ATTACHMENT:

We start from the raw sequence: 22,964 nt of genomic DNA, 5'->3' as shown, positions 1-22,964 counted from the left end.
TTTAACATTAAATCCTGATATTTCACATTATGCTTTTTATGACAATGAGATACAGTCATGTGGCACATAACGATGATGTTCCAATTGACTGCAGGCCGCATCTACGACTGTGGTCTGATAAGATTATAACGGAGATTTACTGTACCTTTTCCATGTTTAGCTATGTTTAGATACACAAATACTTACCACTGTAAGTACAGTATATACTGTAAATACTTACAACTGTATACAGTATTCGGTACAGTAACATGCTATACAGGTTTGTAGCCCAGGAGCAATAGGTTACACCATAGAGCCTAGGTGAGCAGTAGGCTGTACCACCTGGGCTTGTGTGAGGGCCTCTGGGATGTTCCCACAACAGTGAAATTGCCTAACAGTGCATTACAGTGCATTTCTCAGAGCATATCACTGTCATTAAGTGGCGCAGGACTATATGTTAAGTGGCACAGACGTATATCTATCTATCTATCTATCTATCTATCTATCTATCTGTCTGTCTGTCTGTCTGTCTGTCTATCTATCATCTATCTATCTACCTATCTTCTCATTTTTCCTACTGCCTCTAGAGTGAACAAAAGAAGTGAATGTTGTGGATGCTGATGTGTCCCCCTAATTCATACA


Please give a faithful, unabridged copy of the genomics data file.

We start from the raw sequence: 22,964 nt of genomic DNA, 5'->3' as shown, positions 1-22,964 counted from the left end.
TTTAACATTAAATCCTGATATTTCACATTATGCTTTTTATGACAATGAGATACAGTCATGTGGCACATAACGATGATGTTCCAATTGACTGCAGGCCGCATCTACGACTGTGGTCTGATAAGATTATAACGGAGATTTACTGTACCTTTTCCATGTTTAGCTATGTTTAGATACACAAATACTTACCACTGTAAGTACAGTATATACTGTAAATACTTACAACTGTATACAGTATTCGGTACAGTAACATGCTATACAGGTTTGTAGCCCAGGAGCAATAGGTTACACCATAGAGCCTAGGTGAGCAGTAGGCTGTACCACCTGGGCTTGTGTGAGGGCCTCTGGGATGTTCCCACAACAGTGAAATTGCCTAACAGTGCATTACAGTGCATTTCTCAGAGCATATCACTGTCATTAAGTGGCGCAGGACTATATGTTAAGTGGCACAGACGTATATCTATCTATCTATCTATCTATCTATCTATCTATCTGTCTGTCTGTCTGTCTGTCTGTCTATCTATCATCTATCTATCTACCTATCTTCTCATTTTTCCTACTGCCTCTAGAGTGAACAAAAGAAGTGAATGTTGTGGATGCTGATGTGTCCCCCTAATTCATACA